Note.—The "History of Montgomery County" was printed in Chicago, by W. H. Beers & Co., in 1882. Its chapter X, on page 355, from which quotation is made below, was written by Ashley Brown. Of its township history, that on Washington Township was written by Joseph Nutt. That on Van Buren Township was written by F. A. Weakley and others.
This book, page 354, has the best and full account of the life of Maj. Geo. Adams, who entered 400 acres of land, and built his cabin in the bend of the river below or near Silver Creek (Hole's Creek), where he began cultivating his land in 1797, one year after the settlement of Dayton.
The following is the account written by Ashley Brown in this book, beginning on page 359, on
DR. JOHN HOLE.
"Closely following the Dayton Colony up the Miami, in the spring of 1796, were parties of settlers who located at favorable points along the east bank of the river between Hamilton and Dayton. Squatters took possession of the rich bottom opposite the mouth of Bear Creek. Maj. Adams selected his land at the mouth of Silver Creek (Hole's). Col. Jerome Holt took land that is now in Van Buren Township, while others ventured further up Silver Creek (Hole's) on land now in Washington Township.
"Dr. John Hole purchased 1440 acres of land in Township 2, Range 6, and in the spring of the next year moved up from Cincinnati with his family.
"In Virginia, the militia were organized for defense of the colony» under the resolutions offered by Patrick Henry, in the Provincial Convention that assembled at Richmond, March 20, 1775. So that in the uprising of the people throughout the Colonies, after the battle of Lexington and Con-cord, Virginians promptly responded to the call for troops to resist the threatened advance of the British from Boston.
"Dr. John Hole marched with a battalion of Virginia militia, and shortly after their arrival at the American camp, then encircling Boston, he was commissioned Assistant Surgeon in the Continental army, and continued in active service through the Revolution.
"He was in the battle of Bunker Hill, and when the army was re-organized with Gen. Washington as Commander-in-Chief, he was assigned to the medical staff, in the division of gallant Brig. Gen. Richard Montgomery, in whose honor Montgomery County is named; and it is very probable that it was at the suggestion of Dr. Hole that the county was so named.
"During the assault upon Quebec before daylight, on the morning of December 31, 1775. Dr. Hole, with other surgeons of the American Army, established the field hospital near the walls of the fort, and it was there that General Montgomery's body was brought immediately after he was shot through the heart. The General was leading and cheering his men when he received his death shot.
"August 4. 1778, Dr. Hole married Miss Massie Ludlow of New Jersey, and before the close of the war three children were born to them.
"In 1787, they moved to Virginia, but after a short absence returned to New Jersey, where they remained until early in 1796, when they came west, traveling in a large covered wagon, arriving at Cincinnati early in April, where the family stayed until next spring.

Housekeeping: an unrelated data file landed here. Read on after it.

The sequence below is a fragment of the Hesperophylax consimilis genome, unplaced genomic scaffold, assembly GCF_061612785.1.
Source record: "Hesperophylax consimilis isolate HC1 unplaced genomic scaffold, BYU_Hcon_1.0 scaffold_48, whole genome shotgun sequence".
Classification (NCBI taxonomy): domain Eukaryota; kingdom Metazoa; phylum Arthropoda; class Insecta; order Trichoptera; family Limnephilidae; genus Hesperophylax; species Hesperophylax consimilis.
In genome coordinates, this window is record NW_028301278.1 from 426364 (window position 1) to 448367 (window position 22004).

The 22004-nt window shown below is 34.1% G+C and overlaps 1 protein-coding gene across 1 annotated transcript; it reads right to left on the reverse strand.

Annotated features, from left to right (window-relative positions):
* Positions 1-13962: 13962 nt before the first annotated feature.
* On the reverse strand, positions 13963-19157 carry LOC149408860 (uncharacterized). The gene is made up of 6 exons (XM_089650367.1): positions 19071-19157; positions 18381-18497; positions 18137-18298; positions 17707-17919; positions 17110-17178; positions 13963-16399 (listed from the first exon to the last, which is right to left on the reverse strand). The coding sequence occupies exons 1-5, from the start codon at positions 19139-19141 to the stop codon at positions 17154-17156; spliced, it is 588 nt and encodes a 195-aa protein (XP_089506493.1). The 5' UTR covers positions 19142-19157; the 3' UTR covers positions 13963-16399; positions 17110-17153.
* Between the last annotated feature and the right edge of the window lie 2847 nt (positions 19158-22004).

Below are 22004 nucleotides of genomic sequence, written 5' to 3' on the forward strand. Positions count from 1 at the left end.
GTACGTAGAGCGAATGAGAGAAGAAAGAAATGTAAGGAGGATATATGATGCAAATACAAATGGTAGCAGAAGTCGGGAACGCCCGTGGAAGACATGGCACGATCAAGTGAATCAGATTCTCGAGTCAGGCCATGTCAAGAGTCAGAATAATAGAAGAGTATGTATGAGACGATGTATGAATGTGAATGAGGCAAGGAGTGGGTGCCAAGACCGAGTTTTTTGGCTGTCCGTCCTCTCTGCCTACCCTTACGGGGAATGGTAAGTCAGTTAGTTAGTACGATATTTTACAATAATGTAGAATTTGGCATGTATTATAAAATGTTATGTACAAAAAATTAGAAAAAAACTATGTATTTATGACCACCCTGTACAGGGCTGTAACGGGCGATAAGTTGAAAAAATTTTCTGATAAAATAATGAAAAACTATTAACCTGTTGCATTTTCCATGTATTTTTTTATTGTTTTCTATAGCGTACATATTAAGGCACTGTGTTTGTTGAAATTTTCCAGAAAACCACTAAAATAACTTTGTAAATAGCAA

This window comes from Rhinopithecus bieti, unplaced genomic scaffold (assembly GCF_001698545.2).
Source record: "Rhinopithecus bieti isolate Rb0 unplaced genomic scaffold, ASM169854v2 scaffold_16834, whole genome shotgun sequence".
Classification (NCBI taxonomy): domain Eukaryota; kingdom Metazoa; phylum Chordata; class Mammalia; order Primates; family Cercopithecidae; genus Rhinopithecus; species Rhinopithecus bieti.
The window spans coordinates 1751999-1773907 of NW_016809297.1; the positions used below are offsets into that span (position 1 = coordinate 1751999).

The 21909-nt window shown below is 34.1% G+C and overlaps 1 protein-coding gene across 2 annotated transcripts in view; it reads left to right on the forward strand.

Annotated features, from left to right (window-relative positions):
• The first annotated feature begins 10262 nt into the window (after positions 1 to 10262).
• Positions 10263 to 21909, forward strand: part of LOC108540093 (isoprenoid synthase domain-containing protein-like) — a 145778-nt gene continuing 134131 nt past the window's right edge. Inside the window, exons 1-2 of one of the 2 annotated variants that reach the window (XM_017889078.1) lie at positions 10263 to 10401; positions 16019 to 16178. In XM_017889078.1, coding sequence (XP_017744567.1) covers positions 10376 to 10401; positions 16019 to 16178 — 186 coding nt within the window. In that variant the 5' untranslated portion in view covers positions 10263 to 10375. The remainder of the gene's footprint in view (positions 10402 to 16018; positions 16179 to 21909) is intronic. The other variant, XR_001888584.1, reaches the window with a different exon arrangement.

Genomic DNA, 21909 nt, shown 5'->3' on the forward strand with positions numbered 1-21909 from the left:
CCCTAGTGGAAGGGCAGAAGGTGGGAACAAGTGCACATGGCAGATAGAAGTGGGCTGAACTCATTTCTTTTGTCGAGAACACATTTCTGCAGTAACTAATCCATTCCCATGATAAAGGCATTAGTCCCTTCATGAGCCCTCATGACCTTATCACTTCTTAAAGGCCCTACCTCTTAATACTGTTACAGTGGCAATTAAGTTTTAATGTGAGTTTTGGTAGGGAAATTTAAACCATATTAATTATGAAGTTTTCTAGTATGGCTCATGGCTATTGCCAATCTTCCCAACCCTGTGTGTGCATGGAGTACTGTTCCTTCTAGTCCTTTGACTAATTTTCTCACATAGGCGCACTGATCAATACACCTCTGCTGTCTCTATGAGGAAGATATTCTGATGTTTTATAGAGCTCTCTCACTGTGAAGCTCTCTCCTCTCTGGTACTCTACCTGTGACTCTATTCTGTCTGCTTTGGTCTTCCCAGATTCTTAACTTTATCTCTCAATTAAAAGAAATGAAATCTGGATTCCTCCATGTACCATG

"Leaving his family comfortably fixed in Cincinnati. Dr. Hole came up the Miami, and after visiting the several little settlements around Dayton, determined to locate on Silver Creek, and bought the land previously described, paying for it in military land bounty warrants granted to him as an officer in the Revolutionary army.
"He built his cabin close to the creek, on the spot where David Gephart's new two-story frame house now stands, a short distance below E. Bellman's mill. It was a round-log cabin, puncheon floor, cat and clay chimney. He cleared and grubbed several acres of land. chinked and daubed his cabin, and during the following winter made frequent trips to Cincinnati. and moved out with his family early in 1797,
"The Doctor met with no serious obstacles in establishing his family in their new home, although, with all other settlers, they suffered very much with fever and ague. He was the only physician in that pare of the valley, and, for many years, was in active practice in the cabins for ten or twelve miles around, riding night and day, often, from the necessities of the situation, having a bivouac for the night in thickets through which the bridle-paths led.
"Money being so scarce and of such little use on the frontier, his bills were settled at the convenience of his patrons, by the delivery to him of produce or cattle. For a year's attendance as family physician a two-year old heifer, or six Barbary sheep, a mare with foal, 200 bushels of corn, etc. Duebills would be given such as these:
"For medical service, I owe Dr. John Hole one pair leather shoes for a boy child. (Signed) BENJAMIN ROBBINS."
"Due to Dr. J. Hole, fifty pounds of salt. (Signed) BENJAMIN ARCHER."
"November 1, 1801. I agree to deliver to Dr. J. Hole a winter's smoking of tobacco, or five venison hams. (Signed) G. ADAMS.”
"In 1799, Dr. Hole built a hewed-log mansion on the hill, a short distance northwest of his cabin, where his daughters, Matilda and Phebe, who are yet living, were born. From his comfortable circumstances and well-known hospitality, his cabin was a great stopping place for travelers and new-comers, and also had many visits from roving Indian parties.
"One day, while the Doctor and his son were in the clearing, three Indians came to the cabin and asked for dinner, which Mrs. Hole at once began to prepare. Being somewhat uneasy, however, she got one of the Indians to blow the conch shell, as a signal to her husband, who, with his son, hastened with their rifles to the cabin, but the Indians were peaceable, and after their meal went to the woods and killed a buck, taking to the cabin the hind quarters, in return for the good treatment they had received.